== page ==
Creating Variations via Self Pollination

Self-pollination can be done to produce a range of varying offspring. Usually, the offspring plant with the most desirable phenotypical characterisitics are selected for cloning (A.K.A. mass production). In reality, a batch of clones are not guaranteed to yield identical flowers. A slight degree of variance can still surface; and mutations (due to chemical/environment etc) amongst some of the plants are still possible.

To illustrate, the following are examples of the Dendrobium Shavin White and two variations:

The typical Dendrobium Shavin White flower is greenish-white when it blooms initially. The greenish colouration fades resulting in a more whitish colour, as the flower fully blossoms.

In variation 1, pink flushes are observed along the petals and sepals, with a strong pigmentation of pink along the centre of the lip.

In variation 2, the reddish-pink colouration can be observed spreading from within the column.

Cloning the above variations could produce batches of atypical looking Dendrobium Shavin Whites. However, if the variations arose from unstable mutations, there’s a higher chance that their clones may end up being typical rather than atypical based on our experience.

The Dendrobium Shavin White cut-flowers have been circulating in the market for almost three decades. The Dendrobium Shavin White’s sustainability over the years is attributed to its well-aligned blooms, lasting flowers and strong flower stalks; and also being frequent flowering and maturing quickly. Notwithstanding, favourable genes from its pedigree should be credited. The Dendrobium Shavin White is a cross between the Dendrobium Walter Oumae and Dendrobium Queen Florist. In particular, the Dendrobium Walter Oumae has favourable characteristics and is used extensively for crossing. (It is the parent of more than 50 registered orchid hybrids).

Notably, both parents of the Dendrobium Shavin White are prominently white in colour, so it’s peculiar to find pinkish or reddish colourations. Bearing that in mind, reddish colours could already be embedded within its recessive genes; and only by chance will they be revealed. The following picture and magnification shows the typical (greenish-white) Dendrobium Shavin White, but a slight tinge of pink can be observed along the pedicel (“branch” attaching the flower to the stem). Due to its ancestry or hidden recessive genes, the Dendrobium Shavin White have the mutative propensity to reveal the reddish colour. Through self-pollination, typically hidden characteristics are uncovered and amplified.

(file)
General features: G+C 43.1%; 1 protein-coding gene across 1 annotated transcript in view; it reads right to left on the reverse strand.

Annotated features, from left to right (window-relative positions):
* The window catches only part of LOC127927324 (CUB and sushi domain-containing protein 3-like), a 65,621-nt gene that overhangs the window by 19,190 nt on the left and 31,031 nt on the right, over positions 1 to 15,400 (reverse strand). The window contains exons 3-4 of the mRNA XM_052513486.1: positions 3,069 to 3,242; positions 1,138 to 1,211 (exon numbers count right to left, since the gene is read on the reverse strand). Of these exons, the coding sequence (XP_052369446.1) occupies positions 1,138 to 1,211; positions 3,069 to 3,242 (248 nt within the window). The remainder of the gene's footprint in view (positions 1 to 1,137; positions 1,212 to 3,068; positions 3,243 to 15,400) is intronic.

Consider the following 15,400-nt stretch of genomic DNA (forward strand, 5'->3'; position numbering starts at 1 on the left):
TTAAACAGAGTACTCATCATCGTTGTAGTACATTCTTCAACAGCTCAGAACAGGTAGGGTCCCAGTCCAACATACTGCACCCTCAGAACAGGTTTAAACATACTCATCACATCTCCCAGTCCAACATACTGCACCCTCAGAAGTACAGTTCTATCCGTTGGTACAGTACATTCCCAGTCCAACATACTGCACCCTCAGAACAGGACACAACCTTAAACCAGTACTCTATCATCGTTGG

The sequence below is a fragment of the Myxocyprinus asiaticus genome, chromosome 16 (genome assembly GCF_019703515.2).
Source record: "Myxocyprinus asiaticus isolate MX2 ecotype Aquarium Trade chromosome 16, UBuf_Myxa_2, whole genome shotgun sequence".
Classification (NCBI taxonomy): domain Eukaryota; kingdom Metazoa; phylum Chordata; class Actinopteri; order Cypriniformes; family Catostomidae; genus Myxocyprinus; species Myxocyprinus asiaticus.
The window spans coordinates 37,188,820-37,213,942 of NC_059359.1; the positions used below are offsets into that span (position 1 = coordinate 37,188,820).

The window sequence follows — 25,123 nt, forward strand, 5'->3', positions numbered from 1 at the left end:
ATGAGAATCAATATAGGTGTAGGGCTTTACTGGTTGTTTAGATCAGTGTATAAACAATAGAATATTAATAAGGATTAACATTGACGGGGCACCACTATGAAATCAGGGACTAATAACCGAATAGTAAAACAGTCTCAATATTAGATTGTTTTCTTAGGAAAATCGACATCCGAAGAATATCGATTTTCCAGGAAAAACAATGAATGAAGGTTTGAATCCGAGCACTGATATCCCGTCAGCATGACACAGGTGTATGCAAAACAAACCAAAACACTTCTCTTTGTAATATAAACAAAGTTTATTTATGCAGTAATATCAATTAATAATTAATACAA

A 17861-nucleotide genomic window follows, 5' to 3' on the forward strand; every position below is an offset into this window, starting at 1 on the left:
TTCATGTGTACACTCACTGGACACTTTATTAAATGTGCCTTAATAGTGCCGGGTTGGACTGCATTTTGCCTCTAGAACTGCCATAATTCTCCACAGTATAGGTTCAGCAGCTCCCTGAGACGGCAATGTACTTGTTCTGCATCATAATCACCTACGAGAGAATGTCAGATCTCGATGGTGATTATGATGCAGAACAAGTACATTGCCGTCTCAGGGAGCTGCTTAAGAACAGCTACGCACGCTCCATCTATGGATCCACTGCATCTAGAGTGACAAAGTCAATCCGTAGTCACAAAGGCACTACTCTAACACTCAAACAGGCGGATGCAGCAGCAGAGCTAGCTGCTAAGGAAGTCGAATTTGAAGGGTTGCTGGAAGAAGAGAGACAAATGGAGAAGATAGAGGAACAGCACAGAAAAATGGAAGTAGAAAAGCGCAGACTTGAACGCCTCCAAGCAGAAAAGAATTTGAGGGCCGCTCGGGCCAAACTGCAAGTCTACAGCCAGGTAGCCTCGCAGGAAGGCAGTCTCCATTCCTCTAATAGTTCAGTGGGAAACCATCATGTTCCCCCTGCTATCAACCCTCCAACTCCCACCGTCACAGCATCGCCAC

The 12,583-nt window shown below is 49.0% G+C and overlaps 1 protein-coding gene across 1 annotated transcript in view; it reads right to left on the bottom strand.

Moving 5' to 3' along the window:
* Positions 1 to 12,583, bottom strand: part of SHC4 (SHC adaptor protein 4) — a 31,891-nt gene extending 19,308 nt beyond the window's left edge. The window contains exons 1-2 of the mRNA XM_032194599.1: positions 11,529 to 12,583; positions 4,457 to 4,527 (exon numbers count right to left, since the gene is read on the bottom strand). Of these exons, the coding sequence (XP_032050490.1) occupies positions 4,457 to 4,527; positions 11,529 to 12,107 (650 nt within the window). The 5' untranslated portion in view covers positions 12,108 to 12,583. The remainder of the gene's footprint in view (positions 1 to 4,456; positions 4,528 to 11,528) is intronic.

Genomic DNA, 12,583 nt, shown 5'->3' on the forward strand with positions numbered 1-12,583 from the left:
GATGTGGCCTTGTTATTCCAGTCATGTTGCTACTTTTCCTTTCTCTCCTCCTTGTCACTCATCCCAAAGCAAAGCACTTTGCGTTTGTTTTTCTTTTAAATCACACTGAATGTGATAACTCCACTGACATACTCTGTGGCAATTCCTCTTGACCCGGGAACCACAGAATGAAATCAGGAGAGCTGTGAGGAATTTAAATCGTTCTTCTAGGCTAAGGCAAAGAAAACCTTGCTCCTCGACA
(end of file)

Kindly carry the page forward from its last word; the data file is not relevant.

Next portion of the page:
ShavinWhite Magnified

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6 Responses to “Creating Variations via Self Pollination”

  1. Hi, I’ve got 4 orchid a young beauty a princess white(or a peach don’t really know) a burana jade and genting casino which I bought from your nursery After pollination, how will the new variation of orchid form? Does It bloom into another flower? Or does it grow into a new stem? What do I do after pollinating? Just leave it there? What if the flower withers? Thanks.

  2. Hi Mane, Upon successful pollination, the petals of the flower will wither off, and a seedpod will start to form. It will reach maturity in about two to three month’s time for these Dendrobiums. Upon maturity, the seedpod will be brown and firm. Seedpods are usually germinated in sterile lab conditions to reduce mortality rates and increase chances of germination. In three to six month’s time, the powdery seeds from the seedpod will germinate into seedlings (baby orchids). These seedlings will generally take another fifteen to eighteen months to produce their first flowers, small and short raceme. The resultant form, colour and characteristics of the new hybrids are derived from both the parent plants. For some offsprings, the characteristics might be more dominant from one parent than the other, and if there are recessive characteristics embedded within the two parent plants but masked by dominant alleles can also resurface. Thus, occasionally characteristics that are not present in both parent plant can appear as well. If you wish for your orchid to grow new stems, you can do it via vegetative propagation. you may refer to this article http://www.tohgarden.com/others/producing-keikis/. Offsprings produced via vegetative propagation will have flowers similar to the parent plant. silverelf

  3. I’ve recently purchased 5 dendrobiums from Trader Joes in Montrose, California, USA. The one with the most blossoms, buds and plants, has wrinkled leaves. Should I be concerned?

  4. I recently purchased 5 dendrobiums. The one with the most plants, buds and flowers has wrinkled leaves and one leaf has a white powdery substance on it. Should I quarantine and spray with Neem Oil before introducing it to the rest of my collection of dendrobiums and phals?

  5. Hi J. Bulbuk, Its likely that the plants are dehydrated after import. The plants should regain turgidity after it gets hydrated. Yes, its definitely better to quarantine and spray with Neem Oil before introducing to the rest of your collection. The white powdery substance might also be fungicide that’s used for treatment prior to export. silverelf

  6. Thank you for your quick response to my e-mail. Have a lovely day.

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